Folly’s take on philosophers—half-blinded by their obsession with esoteric “quiddities”—and theologians—“a remarkably supercilious and touchy lot”—could be a Dennis Miller rant about our intellectual elites, immersed as they are in self-aggrandizing theories. “Could God have taken on the form of a woman, a devil, a donkey, a gourd, or a flintstone? If so, how could a gourd have preached sermons, performed miracles, and been nailed to the cross?”[CUT THIS LAST SENTENCE? OTHERWISE IT NEEDS A LITTLE MORE MOORING. I TAKE IT THAT THIS IS AN EXAMPLE OF THE KIND OF THINGS THEOLOGIANS LIKE TO TALK ABOUT, BUT IT TOOK ME A SECOND.] Christ’s apostles, Folly declares, would need another Holy Spirit, in addition to the first one, in order to teach them all the labyrinthine ideas of these scholars. Anything that descends from the clouds of abstraction—anything, that is, that touches on concrete human experience—is in danger of being censored by these theologians as heretical. “This proposition is scandalous,” they say, “this is irreverent; this smells of heresy; this doesn’t ring true.”

Folly concludes her routine by celebrating the biblical passages that pay tribute to folly. Here Erasmus truly causes readers to feel a sense of vertigo. So long as Folly seemed to be praising what we “in real life” would condemn, the nature of the allegory was straightforward. But in citing the many passages in the Bible that ask believers to become like children and fools, the allegory gains a new twist. “God’s foolishness is wiser than men,” Folly reminds her audience. “The doctrine of the cross is folly to those who are perishing.”

In tracing the differing reactions to the Folly, it is not difficult to see why the more literal-minded of his day—and ours—might find Erasmus’s criticisms intemperate. He even includes a caricature of himself in the book, leading some scholars to believe that he had even despaired over [OF?] the ability of Christian humanism to bring about reform. To be sure, the ending of the book appears to celebrate unlearned foolishness, and in a very real sense it does hold up the faith of the fishermen, artisans, and tax collectors who first followed Jesus. But the final irony of the Folly is that its celebration of simplicity is made in the most learned and sophisticated manner imaginable. Erasmus drew on the tradition of “learned ignorance,” found in the work of the mystic Nicholas of Cusa and also in Dante’s Divine Comedy: that our goal in life must be to pass from youthful ignorance through the follies of maturity and worldly involvement only to practice the imaginative and spiritual disciplines capable of restoring us to a higher form of innocence—as Dante, purged of his errors and sins, is able to glimpse, if only for a moment, the beatific vision in heaven.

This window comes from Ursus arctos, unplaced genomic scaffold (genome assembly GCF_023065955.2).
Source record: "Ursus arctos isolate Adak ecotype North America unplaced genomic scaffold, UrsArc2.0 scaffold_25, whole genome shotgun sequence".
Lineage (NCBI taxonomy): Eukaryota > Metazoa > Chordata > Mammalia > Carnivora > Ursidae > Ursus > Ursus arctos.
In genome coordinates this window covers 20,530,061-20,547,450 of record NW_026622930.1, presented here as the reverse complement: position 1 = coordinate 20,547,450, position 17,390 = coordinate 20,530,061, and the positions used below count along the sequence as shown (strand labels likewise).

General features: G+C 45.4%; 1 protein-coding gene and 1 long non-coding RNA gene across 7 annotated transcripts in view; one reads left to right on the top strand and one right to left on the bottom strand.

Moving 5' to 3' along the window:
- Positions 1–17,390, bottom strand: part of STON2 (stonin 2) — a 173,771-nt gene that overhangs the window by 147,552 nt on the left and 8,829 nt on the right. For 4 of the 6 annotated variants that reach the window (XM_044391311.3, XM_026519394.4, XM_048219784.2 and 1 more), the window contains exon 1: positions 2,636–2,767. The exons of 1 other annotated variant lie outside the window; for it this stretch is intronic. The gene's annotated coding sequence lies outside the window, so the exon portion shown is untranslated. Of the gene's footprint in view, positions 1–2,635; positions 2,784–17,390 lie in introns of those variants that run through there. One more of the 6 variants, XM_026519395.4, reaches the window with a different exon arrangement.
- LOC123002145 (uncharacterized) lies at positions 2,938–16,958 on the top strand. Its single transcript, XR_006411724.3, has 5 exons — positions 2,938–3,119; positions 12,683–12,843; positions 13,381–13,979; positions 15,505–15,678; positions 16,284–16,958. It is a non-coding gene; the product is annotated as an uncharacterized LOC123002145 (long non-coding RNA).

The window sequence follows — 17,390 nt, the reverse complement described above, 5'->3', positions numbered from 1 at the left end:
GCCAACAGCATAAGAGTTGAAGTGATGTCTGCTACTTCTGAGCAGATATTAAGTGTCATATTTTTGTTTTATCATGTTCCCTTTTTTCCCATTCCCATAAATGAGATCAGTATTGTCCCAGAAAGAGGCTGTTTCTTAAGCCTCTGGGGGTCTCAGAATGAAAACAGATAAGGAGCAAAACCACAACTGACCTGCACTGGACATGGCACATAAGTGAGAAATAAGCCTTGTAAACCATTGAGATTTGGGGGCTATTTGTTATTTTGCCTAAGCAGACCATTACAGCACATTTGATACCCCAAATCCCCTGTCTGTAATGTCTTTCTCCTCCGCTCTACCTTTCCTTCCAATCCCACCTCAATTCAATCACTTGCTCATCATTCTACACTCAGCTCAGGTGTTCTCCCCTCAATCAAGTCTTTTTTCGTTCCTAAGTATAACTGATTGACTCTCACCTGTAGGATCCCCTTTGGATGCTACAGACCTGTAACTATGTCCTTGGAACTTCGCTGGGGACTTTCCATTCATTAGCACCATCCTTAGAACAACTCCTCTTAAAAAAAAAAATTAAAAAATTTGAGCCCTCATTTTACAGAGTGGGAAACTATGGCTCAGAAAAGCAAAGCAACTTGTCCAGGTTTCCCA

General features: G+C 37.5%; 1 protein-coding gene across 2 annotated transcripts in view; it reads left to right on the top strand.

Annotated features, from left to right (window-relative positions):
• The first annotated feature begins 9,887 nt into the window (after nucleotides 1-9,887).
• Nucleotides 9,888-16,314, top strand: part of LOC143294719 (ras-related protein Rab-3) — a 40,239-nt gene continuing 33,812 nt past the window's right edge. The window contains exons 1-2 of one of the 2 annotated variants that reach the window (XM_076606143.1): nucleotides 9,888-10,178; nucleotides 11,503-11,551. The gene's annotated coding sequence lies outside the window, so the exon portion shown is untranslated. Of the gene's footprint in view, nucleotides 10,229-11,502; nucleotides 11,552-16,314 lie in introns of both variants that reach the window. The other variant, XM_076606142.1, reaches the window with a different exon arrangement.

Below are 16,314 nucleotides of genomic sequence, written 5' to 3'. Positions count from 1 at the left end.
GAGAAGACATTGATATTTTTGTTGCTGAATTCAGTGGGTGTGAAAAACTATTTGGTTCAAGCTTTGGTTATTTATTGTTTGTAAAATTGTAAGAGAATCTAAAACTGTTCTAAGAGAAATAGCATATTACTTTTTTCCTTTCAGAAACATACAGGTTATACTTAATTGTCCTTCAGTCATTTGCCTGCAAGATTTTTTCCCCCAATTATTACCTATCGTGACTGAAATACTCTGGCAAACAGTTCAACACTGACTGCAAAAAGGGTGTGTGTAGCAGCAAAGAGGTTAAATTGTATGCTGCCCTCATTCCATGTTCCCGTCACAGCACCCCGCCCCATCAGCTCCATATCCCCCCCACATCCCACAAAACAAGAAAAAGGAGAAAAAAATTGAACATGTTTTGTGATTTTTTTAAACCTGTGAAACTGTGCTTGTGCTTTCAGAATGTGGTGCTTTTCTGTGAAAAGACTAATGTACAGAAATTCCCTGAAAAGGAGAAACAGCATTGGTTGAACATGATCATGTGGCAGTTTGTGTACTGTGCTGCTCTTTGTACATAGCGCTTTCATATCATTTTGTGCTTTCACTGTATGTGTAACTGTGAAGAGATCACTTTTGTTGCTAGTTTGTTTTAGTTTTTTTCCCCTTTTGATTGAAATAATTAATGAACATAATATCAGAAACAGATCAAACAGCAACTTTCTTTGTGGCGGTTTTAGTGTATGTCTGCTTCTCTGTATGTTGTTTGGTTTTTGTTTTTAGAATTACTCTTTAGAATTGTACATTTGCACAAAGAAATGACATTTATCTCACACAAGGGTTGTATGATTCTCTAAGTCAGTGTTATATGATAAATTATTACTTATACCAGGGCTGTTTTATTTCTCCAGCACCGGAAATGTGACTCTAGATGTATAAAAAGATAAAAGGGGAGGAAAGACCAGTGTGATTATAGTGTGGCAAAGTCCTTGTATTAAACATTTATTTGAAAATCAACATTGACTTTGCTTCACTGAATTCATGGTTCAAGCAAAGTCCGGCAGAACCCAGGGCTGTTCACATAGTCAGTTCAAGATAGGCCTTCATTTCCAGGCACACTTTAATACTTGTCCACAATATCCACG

The Praise of Folly employs irony and indirection for many reasons, but its literary artifice is ultimately used to hint at something we cannot approach directly: the mystery of God’s grace. In this book Erasmus catches out the literal-minded fundamentalist on the one hand and the paganized humanist, who thinks that secular learning is sufficient, on the other. It is a sophisticated book that praises simplicity. In its love of paradox, ambiguity, and indirection, it affirms the role of art as an indispensable medium through which the transcendent can be known.